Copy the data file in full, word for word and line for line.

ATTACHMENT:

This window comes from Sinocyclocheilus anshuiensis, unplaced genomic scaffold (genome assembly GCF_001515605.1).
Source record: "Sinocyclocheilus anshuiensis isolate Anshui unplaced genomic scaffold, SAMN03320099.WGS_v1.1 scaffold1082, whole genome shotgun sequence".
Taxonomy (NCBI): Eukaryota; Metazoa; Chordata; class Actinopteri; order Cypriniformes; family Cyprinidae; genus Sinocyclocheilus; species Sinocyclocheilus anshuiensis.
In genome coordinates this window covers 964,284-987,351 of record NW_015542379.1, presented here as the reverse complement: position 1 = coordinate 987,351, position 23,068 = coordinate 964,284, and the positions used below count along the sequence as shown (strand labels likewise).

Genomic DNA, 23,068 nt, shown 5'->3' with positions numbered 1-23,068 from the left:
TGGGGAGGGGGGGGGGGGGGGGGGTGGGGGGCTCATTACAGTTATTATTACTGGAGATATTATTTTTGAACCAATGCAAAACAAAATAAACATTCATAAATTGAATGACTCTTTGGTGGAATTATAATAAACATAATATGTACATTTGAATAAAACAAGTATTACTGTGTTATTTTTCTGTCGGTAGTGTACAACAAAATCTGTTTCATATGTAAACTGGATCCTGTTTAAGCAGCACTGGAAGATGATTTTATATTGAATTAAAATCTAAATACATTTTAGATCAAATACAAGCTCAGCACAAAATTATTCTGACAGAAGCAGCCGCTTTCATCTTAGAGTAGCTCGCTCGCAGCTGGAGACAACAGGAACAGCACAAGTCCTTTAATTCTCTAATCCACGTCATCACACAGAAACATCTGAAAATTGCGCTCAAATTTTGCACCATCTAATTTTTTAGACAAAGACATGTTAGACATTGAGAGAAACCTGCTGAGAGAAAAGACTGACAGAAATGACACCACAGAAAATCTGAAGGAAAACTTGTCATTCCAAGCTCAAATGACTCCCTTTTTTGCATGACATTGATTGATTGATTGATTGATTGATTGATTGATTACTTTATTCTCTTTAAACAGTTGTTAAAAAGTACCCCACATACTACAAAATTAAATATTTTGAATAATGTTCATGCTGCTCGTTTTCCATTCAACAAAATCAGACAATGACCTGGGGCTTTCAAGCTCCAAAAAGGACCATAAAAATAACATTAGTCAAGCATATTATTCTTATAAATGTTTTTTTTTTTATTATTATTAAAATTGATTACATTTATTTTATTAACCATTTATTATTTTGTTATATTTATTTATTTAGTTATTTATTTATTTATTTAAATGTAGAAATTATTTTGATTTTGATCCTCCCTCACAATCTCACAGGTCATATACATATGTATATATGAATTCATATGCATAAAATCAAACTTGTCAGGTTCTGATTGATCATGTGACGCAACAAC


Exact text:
This window comes from Sinocyclocheilus anshuiensis, unplaced genomic scaffold (genome assembly GCF_001515605.1).
Source record: "Sinocyclocheilus anshuiensis isolate Anshui unplaced genomic scaffold, SAMN03320099.WGS_v1.1 scaffold1082, whole genome shotgun sequence".
Taxonomy (NCBI): Eukaryota; Metazoa; Chordata; class Actinopteri; order Cypriniformes; family Cyprinidae; genus Sinocyclocheilus; species Sinocyclocheilus anshuiensis.
In genome coordinates this window covers 964,284-987,351 of record NW_015542379.1, presented here as the reverse complement: position 1 = coordinate 987,351, position 23,068 = coordinate 964,284, and the positions used below count along the sequence as shown (strand labels likewise).

Genomic DNA, 23,068 nt, shown 5'->3' with positions numbered 1-23,068 from the left:
TGGGGAGGGGGGGGGGGGGGGGGGTGGGGGGCTCATTACAGTTATTATTACTGGAGATATTATTTTTGAACCAATGCAAAACAAAATAAACATTCATAAATTGAATGACTCTTTGGTGGAATTATAATAAACATAATATGTACATTTGAATAAAACAAGTATTACTGTGTTATTTTTCTGTCGGTAGTGTACAACAAAATCTGTTTCATATGTAAACTGGATCCTGTTTAAGCAGCACTGGAAGATGATTTTATATTGAATTAAAATCTAAATACATTTTAGATCAAATACAAGCTCAGCACAAAATTATTCTGACAGAAGCAGCCGCTTTCATCTTAGAGTAGCTCGCTCGCAGCTGGAGACAACAGGAACAGCACAAGTCCTTTAATTCTCTAATCCACGTCATCACACAGAAACATCTGAAAATTGCGCTCAAATTTTGCACCATCTAATTTTTTAGACAAAGACATGTTAGACATTGAGAGAAACCTGCTGAGAGAAAAGACTGACAGAAATGACACCACAGAAAATCTGAAGGAAAACTTGTCATTCCAAGCTCAAATGACTCCCTTTTTTGCATGACATTGATTGATTGATTGATTGATTGATTGATTGATTACTTTATTCTCTTTAAACAGTTGTTAAAAAGTACCCCACATACTACAAAATTAAATATTTTGAATAATGTTCATGCTGCTCGTTTTCCATTCAACAAAATCAGACAATGACCTGGGGCTTTCAAGCTCCAAAAAGGACCATAAAAATAACATTAGTCAAGCATATTATTCTTATAAATGTTTTTTTTTTTATTATTATTAAAATTGATTACATTTATTTTATTAACCATTTATTATTTTGTTATATTTATTTATTTAGTTATTTATTTATTTATTTAAATGTAGAAATTATTTTGATTTTGATCCTCCCTCACAATCTCACAGGTCATATACATATGTATATATGAATTCATATGCATAAAATCAAACTTGTCAGGTTCTGATTGATCATGTGACGCAACAAC